The Commissioned Poem: A Leap of Faith

A Poem to Celebrate 100 Years of BBC Radio

Woman’s Hour Soundscape – A Commissioned Poem

I was recently commissioned  to write a poem for Woman’s Hour on BBC Radio 4. to celebrate 100 years of BBC Radio. The poem was broadcast on Monday 14th November. – you can listen to the poem by clicking here

A Leap of Faith

A commissioned poem is always a leap of faith in the dark. You get a phonecall with a request to write about a particular topic or idea, and you must decide whether you can do it, whether you want to do it, but most importantly, whether you can do it in the time available.

For this commission, and for many commissions for radio, there was a very tight turnaround. I think I got a phonecall on Friday evening from the producer of Woman’s Hour, Clare Walker. She wanted a poem that celebrated the different sounds that women have heard over 100 years. the poem would be two minutes long, but the whole thing would be about eight minutes becuase they were going to weave through the poem lots of archive recordings. “Brilliant!’ I replied – thinking this was a really interesting commission, and an enjoyable one.  I briefly envisaged some peaceful weeks trawling through archive recordings of suffragettes and the sond of the first washing machine.

“There’s just one snag” Clare said. “We’re on a bit of a tight deadline, so it has to be finished and recorded by Wednesday”.  “Ah” I said.  I thought about my looming deadline for a book of hybrid essays (more news to follow on that!) which was due just a few days later.  I thought about the five days I had available to write the poem, and how for at least two of those, I wouldn’t be writing, or in fact even thinking because I have no childcare at the weekend.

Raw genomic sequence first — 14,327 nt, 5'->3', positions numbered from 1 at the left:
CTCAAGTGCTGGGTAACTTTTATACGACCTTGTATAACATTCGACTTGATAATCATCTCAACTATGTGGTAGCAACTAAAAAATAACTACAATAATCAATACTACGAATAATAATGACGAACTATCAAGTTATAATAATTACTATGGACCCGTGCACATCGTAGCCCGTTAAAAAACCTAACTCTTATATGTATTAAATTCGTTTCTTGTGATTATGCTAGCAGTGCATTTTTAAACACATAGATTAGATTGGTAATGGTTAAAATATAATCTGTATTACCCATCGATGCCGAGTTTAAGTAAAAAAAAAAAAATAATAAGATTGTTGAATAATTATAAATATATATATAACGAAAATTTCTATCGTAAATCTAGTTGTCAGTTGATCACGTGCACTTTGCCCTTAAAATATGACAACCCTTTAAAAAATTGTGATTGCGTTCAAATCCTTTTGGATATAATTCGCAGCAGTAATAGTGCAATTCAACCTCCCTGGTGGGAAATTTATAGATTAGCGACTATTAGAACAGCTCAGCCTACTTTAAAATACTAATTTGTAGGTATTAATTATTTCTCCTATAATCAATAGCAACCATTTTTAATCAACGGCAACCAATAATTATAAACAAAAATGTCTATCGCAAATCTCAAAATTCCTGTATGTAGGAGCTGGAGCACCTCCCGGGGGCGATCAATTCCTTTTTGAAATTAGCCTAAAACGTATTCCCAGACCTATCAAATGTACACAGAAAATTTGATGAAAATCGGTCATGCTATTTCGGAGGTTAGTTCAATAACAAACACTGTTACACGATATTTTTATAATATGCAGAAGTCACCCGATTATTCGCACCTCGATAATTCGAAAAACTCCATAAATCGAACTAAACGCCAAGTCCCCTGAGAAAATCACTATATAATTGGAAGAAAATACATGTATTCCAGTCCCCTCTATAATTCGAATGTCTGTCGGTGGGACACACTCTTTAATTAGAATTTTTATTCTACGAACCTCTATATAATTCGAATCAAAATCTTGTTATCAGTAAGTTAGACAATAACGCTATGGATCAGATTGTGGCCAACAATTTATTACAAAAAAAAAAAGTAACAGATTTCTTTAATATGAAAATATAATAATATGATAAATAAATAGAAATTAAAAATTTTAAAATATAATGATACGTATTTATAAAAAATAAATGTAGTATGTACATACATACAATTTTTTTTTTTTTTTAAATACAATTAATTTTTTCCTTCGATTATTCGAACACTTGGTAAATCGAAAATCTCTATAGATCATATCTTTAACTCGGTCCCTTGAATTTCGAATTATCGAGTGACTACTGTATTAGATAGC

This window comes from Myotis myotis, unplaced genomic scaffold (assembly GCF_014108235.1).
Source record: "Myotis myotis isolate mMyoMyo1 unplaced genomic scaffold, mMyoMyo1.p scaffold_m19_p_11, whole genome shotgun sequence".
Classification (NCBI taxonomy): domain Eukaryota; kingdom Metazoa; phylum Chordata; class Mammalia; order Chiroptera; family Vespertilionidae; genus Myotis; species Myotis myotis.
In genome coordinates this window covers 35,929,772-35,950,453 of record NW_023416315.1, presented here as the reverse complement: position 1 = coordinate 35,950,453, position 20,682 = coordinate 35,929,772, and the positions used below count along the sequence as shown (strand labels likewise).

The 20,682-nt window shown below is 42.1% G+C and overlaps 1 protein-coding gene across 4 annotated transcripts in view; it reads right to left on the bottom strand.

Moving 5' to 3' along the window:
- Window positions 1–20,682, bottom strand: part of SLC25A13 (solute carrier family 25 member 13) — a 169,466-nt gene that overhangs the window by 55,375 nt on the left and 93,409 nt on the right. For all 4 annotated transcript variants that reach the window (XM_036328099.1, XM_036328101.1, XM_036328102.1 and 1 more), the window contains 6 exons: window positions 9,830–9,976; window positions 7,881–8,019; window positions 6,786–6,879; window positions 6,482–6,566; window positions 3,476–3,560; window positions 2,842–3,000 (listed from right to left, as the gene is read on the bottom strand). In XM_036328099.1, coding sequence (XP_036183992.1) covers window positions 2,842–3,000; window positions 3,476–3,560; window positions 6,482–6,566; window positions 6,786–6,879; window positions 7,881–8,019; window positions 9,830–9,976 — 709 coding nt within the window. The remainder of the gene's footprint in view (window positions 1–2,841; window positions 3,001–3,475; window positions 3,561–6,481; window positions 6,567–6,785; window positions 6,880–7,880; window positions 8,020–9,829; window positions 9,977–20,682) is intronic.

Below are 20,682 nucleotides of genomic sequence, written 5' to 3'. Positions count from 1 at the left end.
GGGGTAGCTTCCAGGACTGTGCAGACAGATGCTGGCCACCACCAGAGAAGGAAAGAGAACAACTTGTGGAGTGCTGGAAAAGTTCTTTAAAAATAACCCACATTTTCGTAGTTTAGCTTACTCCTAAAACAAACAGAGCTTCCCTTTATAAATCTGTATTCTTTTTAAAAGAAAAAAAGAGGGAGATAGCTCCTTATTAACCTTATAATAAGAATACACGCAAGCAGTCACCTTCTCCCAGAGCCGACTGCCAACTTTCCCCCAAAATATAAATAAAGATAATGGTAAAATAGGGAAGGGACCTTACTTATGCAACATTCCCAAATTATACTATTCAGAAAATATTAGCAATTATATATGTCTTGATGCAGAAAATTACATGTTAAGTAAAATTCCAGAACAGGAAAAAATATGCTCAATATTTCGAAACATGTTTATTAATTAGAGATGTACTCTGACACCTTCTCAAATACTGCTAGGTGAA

“That will be fine!” I replied recklessly. “Let’s do it!”.  What kind of person would turn down a commission from Woman’s Hour, I asked myself, even with a book deadline, and just five days to write it (well really three).

you’re supposed to be a writer

Whenever I get asked to do a commission now, I always remember an exchange with my husband during lockdown.  The lovely people at Ilkley Literature Festival got in touch to ask if I’d like a commission. This was during lockdown, in that time when freelance writers were scrabbling around to find income. The theme was landscape and language. I sighed dramatically to my husband. I’m not sure I can write about landscape, I complained. He looked at me with pure exasperation.  “You’re supposed to be a writer. Someone is paying you to write” he pointed out.

I took the commission, and ended up writing a villanelle which i was pleased with. My first villanelle, and my first time thinking about the connection between landscape and language, and realising that of course there is one.  The poem has that spirit of loneliness, and claustraphobia and endlessness and beauty and pain which I think of whenever I remember that terrible time.  You can read it here

So often my default setting is that I can’t do something – sometimes I need a non-writer (my husband) to give me a prod and tell me to get on with it.

The other side of the deadline

I’m writing now from the other side of the commission, and that book deadline – I’ve sent it to my publishers, so now there is a little bit of respite and breathing space whilst I wait to hear back from them.

And returning to my Woman’s Hour soundscape, I’ve just found out that it has been chosen to be on ‘Pick of the Week’ by Kavita Puri, so it will be broadcast again this Sunday at 6.15pm on Radio 4.  And I did have some lovely hours (not days) listening to some amazing BBC archive recordings, and in the end, the commission was an absolute joy to write. So it all turned out ok, as these things often do.



3 comments on “The Commissioned Poem: A Leap of Faith

  1. Yes, the only time I’ve had a commission (a poem to be set to music by a music student for Leeds Lieder festival) I felt both enormously privileged, and scared! And I had several months to complete. I listened to yours – it was magical, thanks.

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